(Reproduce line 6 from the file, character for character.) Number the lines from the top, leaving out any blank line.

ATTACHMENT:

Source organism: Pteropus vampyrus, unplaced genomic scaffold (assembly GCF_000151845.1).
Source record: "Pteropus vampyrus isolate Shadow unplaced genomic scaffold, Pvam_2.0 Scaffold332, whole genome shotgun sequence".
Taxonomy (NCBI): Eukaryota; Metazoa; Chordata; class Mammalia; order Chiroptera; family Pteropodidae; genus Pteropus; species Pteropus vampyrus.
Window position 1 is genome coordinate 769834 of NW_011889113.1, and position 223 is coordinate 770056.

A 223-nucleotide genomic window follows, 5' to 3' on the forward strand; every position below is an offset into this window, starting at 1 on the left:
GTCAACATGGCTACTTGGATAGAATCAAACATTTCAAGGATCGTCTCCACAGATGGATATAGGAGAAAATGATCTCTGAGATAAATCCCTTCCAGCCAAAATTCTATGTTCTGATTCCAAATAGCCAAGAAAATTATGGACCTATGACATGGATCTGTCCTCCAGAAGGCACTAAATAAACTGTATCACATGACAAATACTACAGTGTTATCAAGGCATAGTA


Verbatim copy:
GTCAACATGGCTACTTGGATAGAATCAAACATTTCAAGGATCGTCTCCACAGATGGATATAGGAGAAAATGATCTCTGAGATAAATCCCTTCCAGCCAAAATTCTATGTTCTGATTCCAAATAGCCAAGAAAATTATGGACCTATGACATGGATCTGTCCTCCAGAAGGCACTAAATAAACTGTATCACATGACAAATACTACAGTGTTATCAAGGCATAGTA